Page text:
- The Washington Times - Saturday, February 2, 2002

Fairfax County, Virginia and Arizona's Maricopa County, home to Phoenix, do the best job of managing tax dollars and dodging political bullets, according to a report released last week.

They received the top grades of A-minus. Montgomery and Prince George's counties finished high in the scoring.

Most of the nation's largest counties struggle to manage the tasks of government, stymied by having too little control over their finances and being caught politically between states and cities, the report found.

The Government Performance Project, a collaboration of Syracuse University's Maxwell School of Citizenship and Public Affairs and Governing magazine, conducted the study.

After examining the operations of 40 of the nation's largest counties, the study found that significant problems vexed a majority, with 55 percent receiving poor grades.

The report said county governments were hampered by fragmented control over revenue, poor organizational structures and obsolete state laws.

"They are squeezed by government above and below them. They don't have a whole lot of control over their management, as they would like to," said Dale Jones, the project director.

On one side, county executives and lawmakers are subject to state laws and, especially during the current recession, state budget cuts, Mr. Jones said.

On the other, they must try to coordinate with municipal governments, and with other county officials who often are elected separately like county sheriffs or clerks and don't feel obliged to work in concert.

"They really do feel caught in the middle," he said.

Counties fared worse than cities and states in how they managed their government tasks, the report concluded. In the past three years, the project studied management in state and city governments.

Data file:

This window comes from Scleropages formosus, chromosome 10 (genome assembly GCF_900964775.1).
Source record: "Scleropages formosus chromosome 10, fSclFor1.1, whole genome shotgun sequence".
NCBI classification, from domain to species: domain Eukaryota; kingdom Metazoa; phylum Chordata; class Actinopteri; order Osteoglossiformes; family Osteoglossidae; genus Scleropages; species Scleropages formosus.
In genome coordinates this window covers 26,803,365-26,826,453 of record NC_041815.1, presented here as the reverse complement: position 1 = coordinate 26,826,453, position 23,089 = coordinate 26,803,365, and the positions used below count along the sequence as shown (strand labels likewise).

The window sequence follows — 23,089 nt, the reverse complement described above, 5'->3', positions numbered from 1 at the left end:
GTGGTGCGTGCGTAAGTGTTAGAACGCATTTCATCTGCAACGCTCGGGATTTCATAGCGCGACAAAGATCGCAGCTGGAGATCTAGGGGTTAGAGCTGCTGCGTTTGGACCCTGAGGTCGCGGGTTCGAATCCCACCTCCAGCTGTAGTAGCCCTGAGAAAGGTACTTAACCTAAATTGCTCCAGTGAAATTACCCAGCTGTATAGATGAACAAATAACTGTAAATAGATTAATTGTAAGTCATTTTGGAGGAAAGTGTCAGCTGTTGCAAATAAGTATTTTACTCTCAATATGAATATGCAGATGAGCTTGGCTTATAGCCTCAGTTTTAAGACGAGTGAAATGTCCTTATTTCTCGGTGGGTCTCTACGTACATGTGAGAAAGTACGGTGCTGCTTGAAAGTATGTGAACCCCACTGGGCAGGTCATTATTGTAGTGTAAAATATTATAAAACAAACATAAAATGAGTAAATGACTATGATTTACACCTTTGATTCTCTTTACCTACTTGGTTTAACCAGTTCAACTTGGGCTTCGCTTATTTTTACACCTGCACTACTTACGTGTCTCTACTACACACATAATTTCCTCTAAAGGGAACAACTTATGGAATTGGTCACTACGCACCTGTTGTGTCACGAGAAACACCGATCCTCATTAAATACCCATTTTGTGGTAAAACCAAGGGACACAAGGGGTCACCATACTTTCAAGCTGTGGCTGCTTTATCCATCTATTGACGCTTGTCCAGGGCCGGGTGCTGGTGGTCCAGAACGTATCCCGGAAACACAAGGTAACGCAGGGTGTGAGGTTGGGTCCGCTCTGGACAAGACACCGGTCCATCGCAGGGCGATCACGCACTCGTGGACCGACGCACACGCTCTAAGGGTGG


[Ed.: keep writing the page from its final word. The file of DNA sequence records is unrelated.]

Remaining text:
The counties that performed the worst were Nassau County on New York's Long Island, where a fiscal crisis forced the state to step in with relief, and Allegheny County, Pa., home to Pittsburgh.

The project divided the nation into four geographic regions and selected the largest counties based on revenue. Counties responded to a survey, and the project also analyzed finances and operations, and interviewed officials.

The study found that financial reporting and accounting were relatively strong, and that most counties did a good job overseeing budgets. Overall, counties were given a B-minus for managing finances and infrastructure such as parks and sewers.

The study gave poorer grades, overall, for management of human resources and information technology.

In some cases, the report found examples of innovation that could become models for other counties. It cited Minnesota's Hennepin County for a telecommuting experiment that increased the caseload production of economic-assistance workers, and King County, Wash., for the sophisticated model it used to assess the need for capital improvements.


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